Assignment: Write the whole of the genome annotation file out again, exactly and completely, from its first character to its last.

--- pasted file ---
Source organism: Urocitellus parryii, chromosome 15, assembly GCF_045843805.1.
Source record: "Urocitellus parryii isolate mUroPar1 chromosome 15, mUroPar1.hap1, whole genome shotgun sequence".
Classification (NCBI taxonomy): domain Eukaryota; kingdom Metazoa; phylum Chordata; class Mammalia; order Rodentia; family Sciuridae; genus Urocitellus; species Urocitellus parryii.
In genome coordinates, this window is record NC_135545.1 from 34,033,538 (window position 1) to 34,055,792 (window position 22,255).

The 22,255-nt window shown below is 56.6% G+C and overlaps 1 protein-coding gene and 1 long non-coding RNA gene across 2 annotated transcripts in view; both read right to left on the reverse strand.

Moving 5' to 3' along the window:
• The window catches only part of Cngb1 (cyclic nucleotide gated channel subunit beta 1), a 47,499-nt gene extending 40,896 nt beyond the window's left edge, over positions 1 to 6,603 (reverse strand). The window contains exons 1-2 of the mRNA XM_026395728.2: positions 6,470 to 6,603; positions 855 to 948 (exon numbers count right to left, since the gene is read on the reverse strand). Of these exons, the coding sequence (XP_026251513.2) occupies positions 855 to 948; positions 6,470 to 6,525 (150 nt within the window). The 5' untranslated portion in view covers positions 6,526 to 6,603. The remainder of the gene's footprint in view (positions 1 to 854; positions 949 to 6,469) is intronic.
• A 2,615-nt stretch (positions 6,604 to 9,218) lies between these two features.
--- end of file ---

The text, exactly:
Source organism: Urocitellus parryii, chromosome 15, assembly GCF_045843805.1.
Source record: "Urocitellus parryii isolate mUroPar1 chromosome 15, mUroPar1.hap1, whole genome shotgun sequence".
Classification (NCBI taxonomy): domain Eukaryota; kingdom Metazoa; phylum Chordata; class Mammalia; order Rodentia; family Sciuridae; genus Urocitellus; species Urocitellus parryii.
In genome coordinates, this window is record NC_135545.1 from 34,033,538 (window position 1) to 34,055,792 (window position 22,255).

The 22,255-nt window shown below is 56.6% G+C and overlaps 1 protein-coding gene and 1 long non-coding RNA gene across 2 annotated transcripts in view; both read right to left on the reverse strand.

Moving 5' to 3' along the window:
• The window catches only part of Cngb1 (cyclic nucleotide gated channel subunit beta 1), a 47,499-nt gene extending 40,896 nt beyond the window's left edge, over positions 1 to 6,603 (reverse strand). The window contains exons 1-2 of the mRNA XM_026395728.2: positions 6,470 to 6,603; positions 855 to 948 (exon numbers count right to left, since the gene is read on the reverse strand). Of these exons, the coding sequence (XP_026251513.2) occupies positions 855 to 948; positions 6,470 to 6,525 (150 nt within the window). The 5' untranslated portion in view covers positions 6,526 to 6,603. The remainder of the gene's footprint in view (positions 1 to 854; positions 949 to 6,469) is intronic.
• A 2,615-nt stretch (positions 6,604 to 9,218) lies between these two features.